Being a marketing professional with extensive knowledge of data at your disposal can be a tough act to beat nowadays – especially when knowing the ins and outs of metrics, and how to navigate through the raw data.

When it comes down to digital marketing, we all understand the importance and value of content. Most of us know the basic metrics to follow holistically, like leads, traffic, impressions, goal completions, and others. But what are the other types of metrics that may be more advanced or niche to help your marketing efforts tremendously?

The following content strategy and marketing metrics are what you should be tracking.


User consumption can be broken down into categories like page views, unique visitors, and the average time spent page – each measuring different aspects of consumption. Page views is a good indicator of what content is most effectively drawing people into your site. Unique visitors is just another way of saying, new visitors. And average time on page is simple as it sounds. It’s also a good way to determine how engaging your content may be.

By paying attention to these consumption-based metrics, you’re able to see the effectiveness of your content at various levels and make the adjustments necessary.

Engagement and Sharing:

Comments, session duration, and page depth all fall into the engagement category. The ways that people engage with your content show content’s ability to evoke emotions.  But another source of emotional reaction is sharing.

Sharing means more than the simple share a link to social or texting via a friend. With today’s advancements, a simple “like” of something via social allows your friends to see what you like through various platforms algorithms.


Retention is essential for any business. When applied to your brand’s content, you need to measure retention by users’ return rate, bounce rate, and pages per visit. While you may have many loyal customers, it’s good to keep obtaining new users as well.

It’s crucial to know who is visiting in order to build a positive relationship with returning and new users. But it’s equally important to take a look at how those users are engaging with your site. Are they quickly leaving the site or are they investing a solid amount of time?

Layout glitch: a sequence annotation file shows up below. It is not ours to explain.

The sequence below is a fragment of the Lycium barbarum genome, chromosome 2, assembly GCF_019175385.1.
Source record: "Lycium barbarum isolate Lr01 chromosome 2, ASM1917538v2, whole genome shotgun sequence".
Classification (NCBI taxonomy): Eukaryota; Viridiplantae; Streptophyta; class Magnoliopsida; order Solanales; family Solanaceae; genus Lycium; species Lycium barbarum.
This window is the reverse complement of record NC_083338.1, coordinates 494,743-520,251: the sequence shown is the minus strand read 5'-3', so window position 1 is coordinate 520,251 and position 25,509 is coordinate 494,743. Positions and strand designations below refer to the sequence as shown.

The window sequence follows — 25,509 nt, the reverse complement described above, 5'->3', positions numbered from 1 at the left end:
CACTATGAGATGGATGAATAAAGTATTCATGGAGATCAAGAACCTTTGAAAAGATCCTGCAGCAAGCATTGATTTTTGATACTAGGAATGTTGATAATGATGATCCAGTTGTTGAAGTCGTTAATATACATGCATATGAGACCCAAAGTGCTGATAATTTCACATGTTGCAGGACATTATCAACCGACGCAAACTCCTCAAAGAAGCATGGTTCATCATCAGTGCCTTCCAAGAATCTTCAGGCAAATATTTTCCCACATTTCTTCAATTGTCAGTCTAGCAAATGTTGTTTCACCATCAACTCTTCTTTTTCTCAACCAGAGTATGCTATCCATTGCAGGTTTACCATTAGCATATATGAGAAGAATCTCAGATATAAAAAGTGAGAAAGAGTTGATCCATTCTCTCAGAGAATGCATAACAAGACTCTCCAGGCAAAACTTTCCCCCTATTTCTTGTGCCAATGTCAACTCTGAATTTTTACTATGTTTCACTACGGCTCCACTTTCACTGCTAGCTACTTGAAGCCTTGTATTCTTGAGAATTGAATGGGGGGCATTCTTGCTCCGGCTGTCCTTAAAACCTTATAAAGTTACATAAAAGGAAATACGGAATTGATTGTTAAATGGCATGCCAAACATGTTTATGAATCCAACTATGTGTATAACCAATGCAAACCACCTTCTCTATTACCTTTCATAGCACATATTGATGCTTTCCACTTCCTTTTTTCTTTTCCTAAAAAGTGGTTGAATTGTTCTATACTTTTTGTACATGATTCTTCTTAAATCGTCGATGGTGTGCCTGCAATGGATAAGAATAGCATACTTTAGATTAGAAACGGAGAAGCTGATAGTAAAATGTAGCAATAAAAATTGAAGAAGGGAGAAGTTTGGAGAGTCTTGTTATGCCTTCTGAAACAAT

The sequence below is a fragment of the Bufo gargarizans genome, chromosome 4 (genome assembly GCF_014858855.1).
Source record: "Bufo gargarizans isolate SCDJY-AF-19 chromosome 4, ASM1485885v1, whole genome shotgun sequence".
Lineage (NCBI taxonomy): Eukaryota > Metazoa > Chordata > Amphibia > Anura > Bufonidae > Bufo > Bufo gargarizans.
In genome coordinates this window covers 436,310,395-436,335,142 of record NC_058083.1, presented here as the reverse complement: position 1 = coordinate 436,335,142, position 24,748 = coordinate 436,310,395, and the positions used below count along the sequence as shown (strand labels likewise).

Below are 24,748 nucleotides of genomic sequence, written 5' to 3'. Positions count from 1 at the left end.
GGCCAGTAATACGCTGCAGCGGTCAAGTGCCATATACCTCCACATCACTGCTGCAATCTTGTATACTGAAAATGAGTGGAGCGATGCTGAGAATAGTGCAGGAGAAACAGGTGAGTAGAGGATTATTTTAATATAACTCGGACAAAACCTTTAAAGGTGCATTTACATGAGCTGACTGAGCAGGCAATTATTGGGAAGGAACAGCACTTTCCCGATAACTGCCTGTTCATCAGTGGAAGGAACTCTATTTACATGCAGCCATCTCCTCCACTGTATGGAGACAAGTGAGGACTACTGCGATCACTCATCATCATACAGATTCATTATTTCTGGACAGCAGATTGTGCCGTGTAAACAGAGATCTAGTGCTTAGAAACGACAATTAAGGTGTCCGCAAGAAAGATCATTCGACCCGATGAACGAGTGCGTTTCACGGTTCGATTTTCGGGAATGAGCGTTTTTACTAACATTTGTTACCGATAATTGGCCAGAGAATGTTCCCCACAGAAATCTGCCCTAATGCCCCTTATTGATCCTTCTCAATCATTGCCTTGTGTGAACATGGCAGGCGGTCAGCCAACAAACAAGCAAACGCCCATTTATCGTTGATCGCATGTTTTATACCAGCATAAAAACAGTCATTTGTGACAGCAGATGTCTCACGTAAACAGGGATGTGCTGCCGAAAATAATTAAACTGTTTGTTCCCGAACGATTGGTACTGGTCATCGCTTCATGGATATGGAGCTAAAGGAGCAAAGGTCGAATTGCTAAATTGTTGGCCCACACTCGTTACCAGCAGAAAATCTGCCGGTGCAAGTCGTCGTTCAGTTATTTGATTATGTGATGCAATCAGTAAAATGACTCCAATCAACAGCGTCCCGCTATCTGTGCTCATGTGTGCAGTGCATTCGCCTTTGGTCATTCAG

Production and Cost:

These two items are essential in regards to content, as you need to understand the production at large and adjust as needed, along with the cost of publishing or promoting your content.

It takes time to publish content outside of your branded channels. To best support your brand, you should discover how long it will take for your team or others to publish a piece of content. It can even be used as more of an internal metric than necessarily marketing. By knowing your content team’s efficiency, you can greatly help your marketing efforts.

Pinpointing how much content your brand produces over a specific time makes for an excellent marketing strategy. That is, only if the number truly reflect efficiency. But at times, you may experience a content backlog. Backlogs measure how quickly users are consuming your content. It can be an indicator of how well you’ve been advertising your content log. You’re likely to find areas for improvement and areas to promote, as they are high-performing.

While every single metric listed above may not necessarily be a marketing metric, every one of them ties back into marketing to some degree. Knowing and taking advantage of these metrics can help your brand gain a tighter grip on marketing better toward your customers – current and potential.

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